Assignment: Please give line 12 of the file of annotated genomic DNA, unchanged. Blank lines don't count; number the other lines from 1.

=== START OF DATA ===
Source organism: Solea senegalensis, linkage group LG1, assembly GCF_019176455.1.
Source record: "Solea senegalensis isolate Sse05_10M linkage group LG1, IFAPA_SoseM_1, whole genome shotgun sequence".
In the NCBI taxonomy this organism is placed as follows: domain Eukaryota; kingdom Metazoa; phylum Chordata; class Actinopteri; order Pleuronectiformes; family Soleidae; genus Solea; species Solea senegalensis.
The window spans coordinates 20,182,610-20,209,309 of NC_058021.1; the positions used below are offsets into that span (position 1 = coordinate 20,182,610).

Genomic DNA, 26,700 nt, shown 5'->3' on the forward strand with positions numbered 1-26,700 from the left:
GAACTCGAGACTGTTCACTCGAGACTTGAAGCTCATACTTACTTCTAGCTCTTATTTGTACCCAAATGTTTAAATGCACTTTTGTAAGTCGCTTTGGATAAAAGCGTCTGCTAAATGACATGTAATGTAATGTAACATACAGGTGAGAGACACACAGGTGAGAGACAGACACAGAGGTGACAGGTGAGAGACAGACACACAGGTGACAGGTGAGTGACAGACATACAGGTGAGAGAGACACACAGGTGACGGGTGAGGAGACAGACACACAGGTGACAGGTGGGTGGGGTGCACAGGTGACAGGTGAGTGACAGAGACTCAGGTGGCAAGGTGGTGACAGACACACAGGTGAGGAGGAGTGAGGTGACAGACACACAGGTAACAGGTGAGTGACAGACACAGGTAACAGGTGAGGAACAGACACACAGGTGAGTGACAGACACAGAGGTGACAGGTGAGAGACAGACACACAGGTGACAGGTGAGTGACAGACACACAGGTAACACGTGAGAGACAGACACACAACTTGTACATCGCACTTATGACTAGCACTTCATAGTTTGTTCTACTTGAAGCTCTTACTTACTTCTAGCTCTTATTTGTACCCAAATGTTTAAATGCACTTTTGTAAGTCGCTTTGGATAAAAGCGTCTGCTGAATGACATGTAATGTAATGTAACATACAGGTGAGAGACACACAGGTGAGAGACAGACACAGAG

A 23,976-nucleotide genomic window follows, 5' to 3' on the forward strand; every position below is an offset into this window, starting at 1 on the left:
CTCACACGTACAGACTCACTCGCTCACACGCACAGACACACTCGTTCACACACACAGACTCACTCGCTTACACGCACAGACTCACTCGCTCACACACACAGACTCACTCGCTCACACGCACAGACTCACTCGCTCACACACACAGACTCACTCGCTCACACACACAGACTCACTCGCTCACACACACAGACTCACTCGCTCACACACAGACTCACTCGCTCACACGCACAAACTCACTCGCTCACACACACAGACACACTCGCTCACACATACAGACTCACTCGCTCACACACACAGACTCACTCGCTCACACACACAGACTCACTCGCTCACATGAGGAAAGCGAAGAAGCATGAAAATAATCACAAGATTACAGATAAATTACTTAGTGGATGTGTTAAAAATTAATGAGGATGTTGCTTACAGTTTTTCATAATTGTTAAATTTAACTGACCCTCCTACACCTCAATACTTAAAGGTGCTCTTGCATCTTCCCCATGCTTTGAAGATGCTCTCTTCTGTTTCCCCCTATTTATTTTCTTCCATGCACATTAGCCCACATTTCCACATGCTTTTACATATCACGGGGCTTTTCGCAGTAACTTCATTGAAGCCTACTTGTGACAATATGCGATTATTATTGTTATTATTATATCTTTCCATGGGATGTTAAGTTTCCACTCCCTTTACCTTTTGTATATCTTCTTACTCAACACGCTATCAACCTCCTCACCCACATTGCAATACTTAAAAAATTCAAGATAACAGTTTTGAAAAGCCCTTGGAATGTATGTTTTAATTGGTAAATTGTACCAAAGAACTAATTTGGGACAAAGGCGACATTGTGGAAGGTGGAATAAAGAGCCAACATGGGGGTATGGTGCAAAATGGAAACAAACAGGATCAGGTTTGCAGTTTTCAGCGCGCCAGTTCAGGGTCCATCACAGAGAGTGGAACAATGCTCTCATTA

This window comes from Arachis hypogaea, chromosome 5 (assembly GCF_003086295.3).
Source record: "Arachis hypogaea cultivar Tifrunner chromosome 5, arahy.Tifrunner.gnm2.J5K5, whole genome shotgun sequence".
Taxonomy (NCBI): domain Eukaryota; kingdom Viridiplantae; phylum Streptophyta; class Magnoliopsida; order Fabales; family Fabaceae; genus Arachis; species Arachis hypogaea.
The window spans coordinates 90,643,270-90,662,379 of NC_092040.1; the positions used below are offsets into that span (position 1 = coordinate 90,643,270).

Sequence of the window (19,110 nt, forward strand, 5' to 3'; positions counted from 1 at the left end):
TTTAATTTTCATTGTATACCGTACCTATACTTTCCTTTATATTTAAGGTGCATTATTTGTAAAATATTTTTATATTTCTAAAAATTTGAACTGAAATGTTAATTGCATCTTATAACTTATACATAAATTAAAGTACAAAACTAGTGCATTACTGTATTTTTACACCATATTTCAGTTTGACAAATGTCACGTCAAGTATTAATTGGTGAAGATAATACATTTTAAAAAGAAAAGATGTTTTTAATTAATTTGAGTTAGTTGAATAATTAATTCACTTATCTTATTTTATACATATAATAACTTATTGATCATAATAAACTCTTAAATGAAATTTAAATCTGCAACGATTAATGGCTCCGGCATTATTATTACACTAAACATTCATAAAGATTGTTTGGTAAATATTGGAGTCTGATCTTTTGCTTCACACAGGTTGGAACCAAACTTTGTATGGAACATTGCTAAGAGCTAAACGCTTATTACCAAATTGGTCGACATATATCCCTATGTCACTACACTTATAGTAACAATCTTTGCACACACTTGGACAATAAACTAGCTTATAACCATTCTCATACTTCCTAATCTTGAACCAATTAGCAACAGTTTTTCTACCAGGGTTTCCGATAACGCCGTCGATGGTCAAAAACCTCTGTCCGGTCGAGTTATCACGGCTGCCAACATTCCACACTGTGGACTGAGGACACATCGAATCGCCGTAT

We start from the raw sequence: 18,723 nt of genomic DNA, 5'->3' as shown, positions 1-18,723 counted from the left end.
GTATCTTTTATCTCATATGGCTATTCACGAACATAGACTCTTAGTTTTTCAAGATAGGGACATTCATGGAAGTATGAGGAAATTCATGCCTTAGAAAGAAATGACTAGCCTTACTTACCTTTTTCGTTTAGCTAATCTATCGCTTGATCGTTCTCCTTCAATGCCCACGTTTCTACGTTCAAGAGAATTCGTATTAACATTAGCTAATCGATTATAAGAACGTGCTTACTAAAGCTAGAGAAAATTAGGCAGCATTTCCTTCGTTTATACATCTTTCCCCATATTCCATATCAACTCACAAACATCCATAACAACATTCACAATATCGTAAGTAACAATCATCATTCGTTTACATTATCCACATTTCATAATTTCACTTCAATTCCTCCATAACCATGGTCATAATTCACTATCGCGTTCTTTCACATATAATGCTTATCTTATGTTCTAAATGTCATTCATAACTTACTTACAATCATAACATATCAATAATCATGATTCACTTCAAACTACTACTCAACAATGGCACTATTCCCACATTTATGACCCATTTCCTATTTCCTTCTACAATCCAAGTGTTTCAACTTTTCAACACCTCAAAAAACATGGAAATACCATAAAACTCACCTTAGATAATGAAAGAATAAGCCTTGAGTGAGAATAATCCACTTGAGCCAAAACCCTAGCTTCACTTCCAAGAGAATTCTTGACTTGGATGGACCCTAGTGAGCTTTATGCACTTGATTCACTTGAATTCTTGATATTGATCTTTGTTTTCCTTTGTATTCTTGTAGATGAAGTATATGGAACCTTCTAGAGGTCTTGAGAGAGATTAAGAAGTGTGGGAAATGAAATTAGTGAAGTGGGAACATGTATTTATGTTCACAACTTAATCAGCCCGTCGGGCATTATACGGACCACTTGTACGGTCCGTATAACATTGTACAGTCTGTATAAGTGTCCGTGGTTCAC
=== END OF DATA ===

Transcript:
The window spans coordinates 90,643,270-90,662,379 of NC_092040.1; the positions used below are offsets into that span (position 1 = coordinate 90,643,270).